"When light of wavelengths in the range of 532 – 595nm, or green to yellow, is used on the skin, it can reduce skin redness in some patients with age-related central facial redness and blood vessels, or rosacea," said Dr. Alam. "But future research is needed to explore light therapy in this area of dermatology."
Light Emitting Diodes (LED): A Versatile Light Source in Dermatology
Several of the at-home devices designed to fight acne use special types of lights called light-emitting diodes, or LEDs. Dr. Alam explained that LEDs – which were created in the 1960s but have traditionally only been used for displays on electronic devices – are semiconductors that transform electricity into light of various colors. More recently, it has become possible to make brighter LEDs and to make LEDs in many different colors, from ultraviolet to infrared wavelengths (247 to 1300nm).
"LEDs are significant biologically because they can modify the function of mitochondria within cells. This can have applications for dermatology, as LEDs may be able to improve wound healing by reducing inflammation, and improve sun-damaged skin by accelerating the growth of new collagen."
In-office LED systems have been used for acne reduction and, in many cases, these are the light sources used in home acne-reduction devices. While home-use LED devices are based on the same principles as in-office LED devices, they tend to be lower powered and used without a photosensitizing chemical.
"Home-based LED devices may not replace LED therapies that dermatologists use in our offices for the treatment of active acne, but rather be an additional approach for patients and help to prevent and reduce breakouts through regular use," said Dr. Alam.
Dr. Alam added that one of the main benefits of LED devices (and other light devices) for use at home is that they are relatively safe. These lights are gentle – not intense lasers – that only gently warm the skin. When used as directed, skin burns are unlikely. In addition, there are several built-in safety features with LED devices that are marketed for at-home use.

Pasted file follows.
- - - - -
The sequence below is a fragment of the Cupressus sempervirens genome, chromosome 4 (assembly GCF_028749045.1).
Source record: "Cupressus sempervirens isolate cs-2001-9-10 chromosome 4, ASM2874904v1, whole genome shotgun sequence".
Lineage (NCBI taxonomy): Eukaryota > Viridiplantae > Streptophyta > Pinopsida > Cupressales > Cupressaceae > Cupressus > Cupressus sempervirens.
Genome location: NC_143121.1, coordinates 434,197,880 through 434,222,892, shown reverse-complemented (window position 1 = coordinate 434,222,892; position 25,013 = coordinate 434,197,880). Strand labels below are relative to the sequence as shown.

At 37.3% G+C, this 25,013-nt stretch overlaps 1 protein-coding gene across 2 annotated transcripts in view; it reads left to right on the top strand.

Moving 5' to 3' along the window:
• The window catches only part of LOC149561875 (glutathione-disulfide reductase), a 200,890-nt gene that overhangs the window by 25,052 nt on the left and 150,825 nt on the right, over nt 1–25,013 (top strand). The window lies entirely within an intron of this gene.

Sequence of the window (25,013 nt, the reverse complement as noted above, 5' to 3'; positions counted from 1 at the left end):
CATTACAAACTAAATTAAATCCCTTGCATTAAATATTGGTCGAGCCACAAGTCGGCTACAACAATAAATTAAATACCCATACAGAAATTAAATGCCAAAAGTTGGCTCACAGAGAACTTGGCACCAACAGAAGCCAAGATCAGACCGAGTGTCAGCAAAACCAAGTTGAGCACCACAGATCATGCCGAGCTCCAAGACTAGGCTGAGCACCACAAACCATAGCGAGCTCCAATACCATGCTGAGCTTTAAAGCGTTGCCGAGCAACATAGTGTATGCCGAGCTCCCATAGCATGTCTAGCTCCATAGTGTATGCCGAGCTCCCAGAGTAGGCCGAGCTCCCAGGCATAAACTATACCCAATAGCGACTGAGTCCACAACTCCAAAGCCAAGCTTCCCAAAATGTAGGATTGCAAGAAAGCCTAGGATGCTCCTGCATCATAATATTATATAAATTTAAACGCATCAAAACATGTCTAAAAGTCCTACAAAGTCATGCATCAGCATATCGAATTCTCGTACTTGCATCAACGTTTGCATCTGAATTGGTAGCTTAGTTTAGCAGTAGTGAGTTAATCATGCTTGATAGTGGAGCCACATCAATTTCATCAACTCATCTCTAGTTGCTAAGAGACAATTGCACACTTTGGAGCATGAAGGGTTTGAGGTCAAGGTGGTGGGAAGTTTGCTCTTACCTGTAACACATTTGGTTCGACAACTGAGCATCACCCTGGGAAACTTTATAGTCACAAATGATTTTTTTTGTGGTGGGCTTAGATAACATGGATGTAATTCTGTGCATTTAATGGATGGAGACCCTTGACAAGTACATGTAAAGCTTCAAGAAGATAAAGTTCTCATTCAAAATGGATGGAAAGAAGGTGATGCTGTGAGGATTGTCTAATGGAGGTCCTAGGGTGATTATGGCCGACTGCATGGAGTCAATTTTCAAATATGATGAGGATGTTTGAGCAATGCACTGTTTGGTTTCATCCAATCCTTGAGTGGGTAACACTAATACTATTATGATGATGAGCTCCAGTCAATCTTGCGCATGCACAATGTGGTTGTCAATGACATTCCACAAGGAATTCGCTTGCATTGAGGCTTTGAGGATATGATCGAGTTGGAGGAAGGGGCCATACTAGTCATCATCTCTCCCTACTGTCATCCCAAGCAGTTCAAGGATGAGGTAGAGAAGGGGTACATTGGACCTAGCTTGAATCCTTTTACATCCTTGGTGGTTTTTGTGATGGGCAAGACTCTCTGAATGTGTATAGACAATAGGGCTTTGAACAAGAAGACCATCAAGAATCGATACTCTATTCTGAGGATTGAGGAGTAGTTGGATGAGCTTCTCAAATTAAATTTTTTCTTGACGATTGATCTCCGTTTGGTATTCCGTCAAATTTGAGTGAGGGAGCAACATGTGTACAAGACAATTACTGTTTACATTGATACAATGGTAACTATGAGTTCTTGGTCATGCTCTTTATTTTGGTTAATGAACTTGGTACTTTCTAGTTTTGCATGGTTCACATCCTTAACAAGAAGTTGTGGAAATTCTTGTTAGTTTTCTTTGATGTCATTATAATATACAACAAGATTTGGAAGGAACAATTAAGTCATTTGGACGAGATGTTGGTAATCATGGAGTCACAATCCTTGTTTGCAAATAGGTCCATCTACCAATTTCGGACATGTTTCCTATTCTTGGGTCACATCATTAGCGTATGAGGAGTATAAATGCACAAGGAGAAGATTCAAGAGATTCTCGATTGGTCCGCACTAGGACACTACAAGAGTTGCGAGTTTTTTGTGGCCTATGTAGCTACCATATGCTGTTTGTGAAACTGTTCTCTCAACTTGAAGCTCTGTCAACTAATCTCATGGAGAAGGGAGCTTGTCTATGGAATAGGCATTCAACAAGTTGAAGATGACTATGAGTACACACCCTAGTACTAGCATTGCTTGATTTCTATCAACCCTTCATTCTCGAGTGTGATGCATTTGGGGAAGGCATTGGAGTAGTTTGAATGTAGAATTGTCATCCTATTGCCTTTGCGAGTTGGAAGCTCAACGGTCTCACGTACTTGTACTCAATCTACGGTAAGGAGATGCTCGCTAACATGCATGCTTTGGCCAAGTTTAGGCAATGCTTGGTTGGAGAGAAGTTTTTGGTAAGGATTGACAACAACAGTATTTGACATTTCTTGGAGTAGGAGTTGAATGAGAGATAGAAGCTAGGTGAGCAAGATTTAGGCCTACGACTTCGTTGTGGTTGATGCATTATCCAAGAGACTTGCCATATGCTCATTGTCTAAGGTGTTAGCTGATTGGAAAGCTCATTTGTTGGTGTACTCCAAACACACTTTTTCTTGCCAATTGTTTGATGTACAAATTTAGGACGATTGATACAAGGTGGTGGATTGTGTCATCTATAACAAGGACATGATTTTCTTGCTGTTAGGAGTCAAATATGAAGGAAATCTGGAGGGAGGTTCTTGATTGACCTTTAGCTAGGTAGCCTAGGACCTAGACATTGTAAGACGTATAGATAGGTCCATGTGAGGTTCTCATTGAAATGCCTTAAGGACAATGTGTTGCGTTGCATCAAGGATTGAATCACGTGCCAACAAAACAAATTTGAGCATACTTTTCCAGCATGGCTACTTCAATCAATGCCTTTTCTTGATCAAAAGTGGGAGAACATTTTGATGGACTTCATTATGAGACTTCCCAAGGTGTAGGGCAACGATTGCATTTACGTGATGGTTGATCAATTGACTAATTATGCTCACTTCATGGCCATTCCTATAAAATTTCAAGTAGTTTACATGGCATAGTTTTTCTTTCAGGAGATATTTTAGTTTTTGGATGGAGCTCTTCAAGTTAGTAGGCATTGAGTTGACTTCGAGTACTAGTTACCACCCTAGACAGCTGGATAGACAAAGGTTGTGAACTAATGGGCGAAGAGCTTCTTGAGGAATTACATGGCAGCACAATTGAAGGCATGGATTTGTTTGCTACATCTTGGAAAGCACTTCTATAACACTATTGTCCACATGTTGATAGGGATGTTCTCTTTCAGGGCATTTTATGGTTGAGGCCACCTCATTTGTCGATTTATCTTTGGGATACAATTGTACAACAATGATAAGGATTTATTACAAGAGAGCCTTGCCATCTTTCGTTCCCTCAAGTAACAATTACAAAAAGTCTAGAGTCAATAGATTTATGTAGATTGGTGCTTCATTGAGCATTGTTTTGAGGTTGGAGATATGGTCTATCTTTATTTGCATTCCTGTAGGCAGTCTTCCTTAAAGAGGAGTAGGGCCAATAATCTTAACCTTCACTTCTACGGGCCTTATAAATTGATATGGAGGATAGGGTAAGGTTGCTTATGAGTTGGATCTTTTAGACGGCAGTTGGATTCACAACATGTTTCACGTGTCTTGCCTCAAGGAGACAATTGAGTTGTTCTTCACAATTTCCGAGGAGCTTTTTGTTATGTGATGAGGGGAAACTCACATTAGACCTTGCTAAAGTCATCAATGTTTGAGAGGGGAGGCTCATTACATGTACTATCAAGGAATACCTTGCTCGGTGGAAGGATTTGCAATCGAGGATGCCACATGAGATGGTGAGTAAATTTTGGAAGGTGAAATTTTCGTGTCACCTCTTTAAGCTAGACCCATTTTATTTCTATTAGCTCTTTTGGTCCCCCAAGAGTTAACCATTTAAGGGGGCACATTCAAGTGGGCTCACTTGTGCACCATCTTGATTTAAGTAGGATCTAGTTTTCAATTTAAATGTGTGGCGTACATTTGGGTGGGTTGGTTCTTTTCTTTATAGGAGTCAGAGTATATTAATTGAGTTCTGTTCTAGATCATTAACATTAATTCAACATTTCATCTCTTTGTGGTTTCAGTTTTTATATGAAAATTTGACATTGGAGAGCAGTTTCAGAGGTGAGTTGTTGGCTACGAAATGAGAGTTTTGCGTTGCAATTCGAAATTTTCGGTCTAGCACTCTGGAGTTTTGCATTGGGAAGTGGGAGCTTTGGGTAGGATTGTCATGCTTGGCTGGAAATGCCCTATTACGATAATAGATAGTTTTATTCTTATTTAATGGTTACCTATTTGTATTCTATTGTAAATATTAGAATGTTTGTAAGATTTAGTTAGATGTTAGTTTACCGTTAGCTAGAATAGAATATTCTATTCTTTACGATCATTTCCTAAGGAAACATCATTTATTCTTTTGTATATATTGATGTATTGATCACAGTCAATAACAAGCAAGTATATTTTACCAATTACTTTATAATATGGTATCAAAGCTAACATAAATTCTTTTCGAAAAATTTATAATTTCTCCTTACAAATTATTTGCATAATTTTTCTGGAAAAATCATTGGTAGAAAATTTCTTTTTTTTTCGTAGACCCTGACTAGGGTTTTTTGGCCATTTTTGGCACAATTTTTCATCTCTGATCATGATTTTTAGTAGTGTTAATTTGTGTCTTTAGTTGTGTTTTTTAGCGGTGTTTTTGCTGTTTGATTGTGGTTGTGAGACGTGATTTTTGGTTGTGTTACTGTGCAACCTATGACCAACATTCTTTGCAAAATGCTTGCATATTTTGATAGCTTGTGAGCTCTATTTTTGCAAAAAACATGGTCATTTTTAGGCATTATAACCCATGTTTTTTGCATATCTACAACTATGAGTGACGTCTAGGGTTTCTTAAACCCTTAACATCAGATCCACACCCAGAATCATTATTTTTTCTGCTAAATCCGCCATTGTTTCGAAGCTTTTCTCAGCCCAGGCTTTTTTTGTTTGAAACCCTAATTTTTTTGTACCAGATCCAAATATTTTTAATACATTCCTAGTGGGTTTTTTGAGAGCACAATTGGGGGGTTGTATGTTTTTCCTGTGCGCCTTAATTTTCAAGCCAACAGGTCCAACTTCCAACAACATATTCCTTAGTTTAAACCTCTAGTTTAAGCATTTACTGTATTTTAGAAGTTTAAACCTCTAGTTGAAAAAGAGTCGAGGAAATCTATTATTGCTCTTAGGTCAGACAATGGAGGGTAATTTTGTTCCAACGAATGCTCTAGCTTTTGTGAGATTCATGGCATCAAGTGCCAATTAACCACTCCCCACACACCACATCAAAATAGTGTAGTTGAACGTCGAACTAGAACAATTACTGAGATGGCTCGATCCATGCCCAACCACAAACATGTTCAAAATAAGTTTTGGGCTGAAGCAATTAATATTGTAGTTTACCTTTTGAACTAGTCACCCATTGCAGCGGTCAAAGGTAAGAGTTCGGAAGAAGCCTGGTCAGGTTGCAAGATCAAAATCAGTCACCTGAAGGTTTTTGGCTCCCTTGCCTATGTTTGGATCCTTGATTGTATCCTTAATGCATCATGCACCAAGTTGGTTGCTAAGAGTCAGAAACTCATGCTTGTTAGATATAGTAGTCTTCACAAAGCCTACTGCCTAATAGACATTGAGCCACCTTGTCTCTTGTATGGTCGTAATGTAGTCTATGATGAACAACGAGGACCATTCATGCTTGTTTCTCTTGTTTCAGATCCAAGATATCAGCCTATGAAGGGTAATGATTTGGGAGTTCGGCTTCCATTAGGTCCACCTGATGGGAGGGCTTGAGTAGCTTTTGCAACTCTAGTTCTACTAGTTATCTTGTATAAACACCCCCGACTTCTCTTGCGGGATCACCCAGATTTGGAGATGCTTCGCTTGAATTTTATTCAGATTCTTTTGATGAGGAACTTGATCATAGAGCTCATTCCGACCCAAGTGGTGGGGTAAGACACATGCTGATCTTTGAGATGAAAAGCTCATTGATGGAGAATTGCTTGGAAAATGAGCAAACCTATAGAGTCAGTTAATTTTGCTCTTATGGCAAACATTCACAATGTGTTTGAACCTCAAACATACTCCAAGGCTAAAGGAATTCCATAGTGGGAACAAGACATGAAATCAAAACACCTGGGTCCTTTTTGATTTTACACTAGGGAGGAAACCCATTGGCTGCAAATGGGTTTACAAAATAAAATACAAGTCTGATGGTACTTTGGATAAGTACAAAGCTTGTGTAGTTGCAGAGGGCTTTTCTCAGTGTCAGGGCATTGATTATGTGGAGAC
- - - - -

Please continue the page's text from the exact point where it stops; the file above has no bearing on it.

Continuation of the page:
"Some LED devices will only activate when they are pressed against the skin and a trigger button is depressed at the same time," said Dr. Alam. "Lights also may be programmed to only emit very low amounts of energy for the first 100 pulses. Once the user feels comfortable using the device, the energy automatically increases to a more therapeutic range. Furthermore, LED and other light devices for home use do not emit light energy at wavelengths that pose any danger to the eyes."
While scientific research substantiates the effectiveness of in-office light treatments, there has been little research performed on many at-home light devices. In fact, Dr. Alam explained that many of the home-use devices are relatively underpowered and some are not approved for the indications for which they are marketed.
"The main benefit of at-home light devices is that they are less expensive than in-office light or laser procedures, and the procedures are safe if used according to the manufacturers' recommended guidelines," said Dr. Alam. "Since it is unclear whether these devices are relatively effective or more akin to purchasing 'hope,' consumers should discuss their treatments options with a dermatologist to ensure the best results for their individual conditions."
Headquartered in Schaumburg, Ill., the American Academy of Dermatology (Academy), founded in 1938, is the largest, most influential, and most representative of all dermatologic associations. With a membership of more than 16,000 physicians worldwide, the Academy is committed to: advancing the diagnosis and medical, surgical and cosmetic treatment of the skin, hair and nails; advocating high standards in clinical practice, education, and research in dermatology; and supporting and enhancing patient care for a lifetime of healthier skin, hair and nails. For more information, contact the Academy at 1-888-462-DERM (3376) or www.aad.org.
SOURCE American Academy of Dermatology